- Public key cryptography
S-Mail® has been developed on the principles of public key cryptography, which uses a pair of
asymmetric keys (public and private) for encryption/decryption.
The public key is freely distributed to all interested parties, and can only be used to encrypt data.
The private key is available to a mailbox owner only, and it is used to decrypt messages.
If anyone from the user's correspondents wants to write a secure letter to that user, he will
encrypt the letter using the user's public key. When the email is received, the user decrypts it using the private key.
No one can decrypt the message without the private key. It is not possible to ascertain the private key from the public key.
- Public and private key generation process
Upon registration, the S-Mail system generates private and public keys for the user.
The public key is stored on the S-Mail public key server and can be accessed without a password. The private key
is immediately encrypted with the use of a user-selected password. The private key is then stored
on a secure private key server. To access and decrypt the private key, a user's password is required.
Therefore, it is only possible to get the private key if the original password is known.
To secure your correspondence, the S-Mail system does not store any passwords.
- Sending an encrypted message
If a message is sent within S-Mail, the system analyzes the "To:" field (which contains the address of the recipient),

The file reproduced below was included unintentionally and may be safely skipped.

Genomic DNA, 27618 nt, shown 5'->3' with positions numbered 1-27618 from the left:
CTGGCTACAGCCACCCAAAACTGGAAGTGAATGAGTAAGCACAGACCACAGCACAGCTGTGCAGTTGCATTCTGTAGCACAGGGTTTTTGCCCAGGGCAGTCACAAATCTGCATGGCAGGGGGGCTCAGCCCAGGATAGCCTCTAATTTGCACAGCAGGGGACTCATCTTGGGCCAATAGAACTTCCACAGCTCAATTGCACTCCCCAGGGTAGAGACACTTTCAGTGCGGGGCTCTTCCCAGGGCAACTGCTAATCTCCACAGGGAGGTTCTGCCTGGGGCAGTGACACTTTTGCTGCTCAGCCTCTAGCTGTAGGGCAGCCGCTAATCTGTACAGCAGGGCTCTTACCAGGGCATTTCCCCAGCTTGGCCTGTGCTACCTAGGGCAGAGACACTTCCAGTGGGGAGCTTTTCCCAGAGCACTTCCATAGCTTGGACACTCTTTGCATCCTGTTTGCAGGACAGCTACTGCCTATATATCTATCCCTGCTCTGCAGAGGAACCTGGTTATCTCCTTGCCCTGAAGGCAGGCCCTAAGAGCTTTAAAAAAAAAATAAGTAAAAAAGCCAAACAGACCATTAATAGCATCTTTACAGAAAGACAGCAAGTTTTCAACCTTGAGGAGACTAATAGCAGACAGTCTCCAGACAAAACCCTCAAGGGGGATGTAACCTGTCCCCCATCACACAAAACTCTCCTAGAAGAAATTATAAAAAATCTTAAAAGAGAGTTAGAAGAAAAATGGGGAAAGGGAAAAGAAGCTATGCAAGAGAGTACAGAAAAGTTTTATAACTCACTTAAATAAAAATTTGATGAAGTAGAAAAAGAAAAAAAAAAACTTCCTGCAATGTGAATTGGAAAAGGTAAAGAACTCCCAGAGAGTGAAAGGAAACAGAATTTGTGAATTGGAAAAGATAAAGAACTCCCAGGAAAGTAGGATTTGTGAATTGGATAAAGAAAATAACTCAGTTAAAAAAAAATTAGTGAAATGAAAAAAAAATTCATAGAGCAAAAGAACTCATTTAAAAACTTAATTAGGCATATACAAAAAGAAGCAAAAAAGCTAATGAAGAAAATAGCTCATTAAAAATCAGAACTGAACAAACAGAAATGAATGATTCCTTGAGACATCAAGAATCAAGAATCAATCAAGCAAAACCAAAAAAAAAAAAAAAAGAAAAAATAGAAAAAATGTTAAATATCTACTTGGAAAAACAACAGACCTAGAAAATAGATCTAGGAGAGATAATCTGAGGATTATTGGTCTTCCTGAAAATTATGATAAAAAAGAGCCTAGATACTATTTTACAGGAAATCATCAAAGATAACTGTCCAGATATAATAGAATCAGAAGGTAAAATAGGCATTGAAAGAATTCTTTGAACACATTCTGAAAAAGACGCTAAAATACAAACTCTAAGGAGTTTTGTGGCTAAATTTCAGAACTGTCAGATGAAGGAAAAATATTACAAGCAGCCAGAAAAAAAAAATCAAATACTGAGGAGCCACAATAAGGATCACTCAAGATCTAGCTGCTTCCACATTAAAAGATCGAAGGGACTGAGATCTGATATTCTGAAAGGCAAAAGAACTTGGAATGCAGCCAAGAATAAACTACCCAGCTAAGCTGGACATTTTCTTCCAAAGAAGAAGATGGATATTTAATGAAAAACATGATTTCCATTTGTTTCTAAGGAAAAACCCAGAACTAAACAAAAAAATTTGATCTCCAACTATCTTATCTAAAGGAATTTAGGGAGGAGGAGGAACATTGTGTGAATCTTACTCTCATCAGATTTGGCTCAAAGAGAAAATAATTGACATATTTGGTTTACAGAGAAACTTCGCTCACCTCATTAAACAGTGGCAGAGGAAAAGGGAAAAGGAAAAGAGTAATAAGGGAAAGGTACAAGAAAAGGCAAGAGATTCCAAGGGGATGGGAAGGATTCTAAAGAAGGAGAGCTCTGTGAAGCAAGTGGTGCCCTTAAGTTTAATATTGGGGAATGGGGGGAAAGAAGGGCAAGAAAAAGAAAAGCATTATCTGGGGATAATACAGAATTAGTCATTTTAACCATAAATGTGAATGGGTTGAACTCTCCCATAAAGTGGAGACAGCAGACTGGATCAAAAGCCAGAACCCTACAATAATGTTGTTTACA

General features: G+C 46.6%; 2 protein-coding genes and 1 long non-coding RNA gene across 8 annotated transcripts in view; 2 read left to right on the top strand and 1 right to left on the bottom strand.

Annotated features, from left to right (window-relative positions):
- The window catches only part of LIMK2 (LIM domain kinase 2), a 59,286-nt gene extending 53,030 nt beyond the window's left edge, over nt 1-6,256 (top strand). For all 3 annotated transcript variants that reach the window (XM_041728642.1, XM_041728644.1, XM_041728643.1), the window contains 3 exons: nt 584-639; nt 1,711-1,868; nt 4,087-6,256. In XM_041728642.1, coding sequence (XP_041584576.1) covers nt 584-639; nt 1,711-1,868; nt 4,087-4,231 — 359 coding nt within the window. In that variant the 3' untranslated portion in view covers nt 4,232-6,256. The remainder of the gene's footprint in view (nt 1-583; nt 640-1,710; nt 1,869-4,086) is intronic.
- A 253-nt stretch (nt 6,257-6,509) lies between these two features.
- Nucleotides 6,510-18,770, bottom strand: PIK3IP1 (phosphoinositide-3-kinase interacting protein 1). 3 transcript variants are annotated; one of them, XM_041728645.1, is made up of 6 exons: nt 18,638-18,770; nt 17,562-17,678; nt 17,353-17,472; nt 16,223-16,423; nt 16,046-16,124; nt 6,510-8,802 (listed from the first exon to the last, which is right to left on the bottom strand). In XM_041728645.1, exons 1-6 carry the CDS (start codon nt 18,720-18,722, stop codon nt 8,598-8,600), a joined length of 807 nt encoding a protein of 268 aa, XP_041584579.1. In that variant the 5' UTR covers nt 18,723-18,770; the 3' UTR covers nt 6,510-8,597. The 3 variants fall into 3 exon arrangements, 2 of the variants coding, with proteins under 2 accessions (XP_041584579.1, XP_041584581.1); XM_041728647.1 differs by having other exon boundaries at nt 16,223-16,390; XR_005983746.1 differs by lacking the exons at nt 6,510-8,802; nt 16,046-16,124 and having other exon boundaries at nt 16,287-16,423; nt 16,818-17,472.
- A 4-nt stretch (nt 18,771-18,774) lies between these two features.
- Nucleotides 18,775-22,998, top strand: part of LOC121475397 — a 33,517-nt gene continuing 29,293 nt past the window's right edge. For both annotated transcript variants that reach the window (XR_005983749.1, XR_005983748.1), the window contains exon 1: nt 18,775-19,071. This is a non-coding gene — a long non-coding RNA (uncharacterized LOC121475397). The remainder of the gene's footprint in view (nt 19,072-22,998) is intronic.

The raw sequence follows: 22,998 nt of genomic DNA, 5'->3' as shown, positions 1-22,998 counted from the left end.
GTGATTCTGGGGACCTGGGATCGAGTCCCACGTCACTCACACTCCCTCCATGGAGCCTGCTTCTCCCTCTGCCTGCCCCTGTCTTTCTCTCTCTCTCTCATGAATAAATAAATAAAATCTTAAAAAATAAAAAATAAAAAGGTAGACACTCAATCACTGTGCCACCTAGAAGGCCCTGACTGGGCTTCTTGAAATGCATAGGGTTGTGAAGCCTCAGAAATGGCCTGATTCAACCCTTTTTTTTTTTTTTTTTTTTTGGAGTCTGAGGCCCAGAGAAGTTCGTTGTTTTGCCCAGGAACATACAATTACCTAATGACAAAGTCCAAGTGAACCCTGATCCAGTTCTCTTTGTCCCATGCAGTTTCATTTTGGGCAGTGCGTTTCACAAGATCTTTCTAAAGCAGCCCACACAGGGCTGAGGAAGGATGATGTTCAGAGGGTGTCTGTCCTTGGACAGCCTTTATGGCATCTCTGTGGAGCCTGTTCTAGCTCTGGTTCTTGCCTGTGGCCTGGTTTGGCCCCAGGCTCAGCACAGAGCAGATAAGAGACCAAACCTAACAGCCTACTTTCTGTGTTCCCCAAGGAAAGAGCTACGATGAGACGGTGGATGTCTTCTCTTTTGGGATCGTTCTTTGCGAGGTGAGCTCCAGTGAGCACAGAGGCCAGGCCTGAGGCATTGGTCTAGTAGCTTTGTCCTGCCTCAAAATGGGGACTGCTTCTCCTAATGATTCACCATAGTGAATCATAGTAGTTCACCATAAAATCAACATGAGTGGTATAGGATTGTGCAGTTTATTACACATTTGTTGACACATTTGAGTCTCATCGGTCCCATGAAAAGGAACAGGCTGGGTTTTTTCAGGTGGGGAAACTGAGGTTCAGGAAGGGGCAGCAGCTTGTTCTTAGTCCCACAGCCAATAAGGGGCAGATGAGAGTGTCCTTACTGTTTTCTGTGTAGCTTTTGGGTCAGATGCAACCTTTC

and retrieves the recipient's public key from the public key server. Having retrieved that public key, the client's
application, which is activated on the sender's PC, generates the session key, known as the "K" key.
The message is then encrypted using the "K" key as an encryption key. Then, the "K" key itself is encrypted with the use
of the sender's public key and is attached to the body of the encrypted message. When all operations are completed,
the encrypted message is sent to the recipient's mailbox.
- The decryption process
To read the message, the recipient needs to sign in, using his/her user name and password. The private key
server retrieves the recipient's private key which is then decrypted on the user's PC using the password.
When the recipient wants to read the message, the system decrypts it by extracting the "K" key
from the body of the message and decrypting it using the recipient's private key.
The decrypted "K" key decrypts the body of the message which can then be read.
- E-mails delivered to non S-Mail users
If an S-Mail user sends a message to a non S-Mail user, the system analyses the "To" field, and retrieves
the public key from the public keys server. The message is encrypted in the usual way, but before leaving S-Mail
it gets decrypted through use of the system private key. The message is sent unencrypted.
- E-mails coming from non S-Mail users
If the sender of an email message is not an S-Mail user, the server requests the recipient's public key.
When the public key is accessed, the system generates the random session "K" key. After that the message is encrypted by
the "K" key, the "K" key is encrypted by the public key of the recipient, and then added to the body of the letter.
Finally, the whole encrypted message is transmitted to the recipient's box.
Algorithms and protocols used at S-Mail
to protect your communication are shown here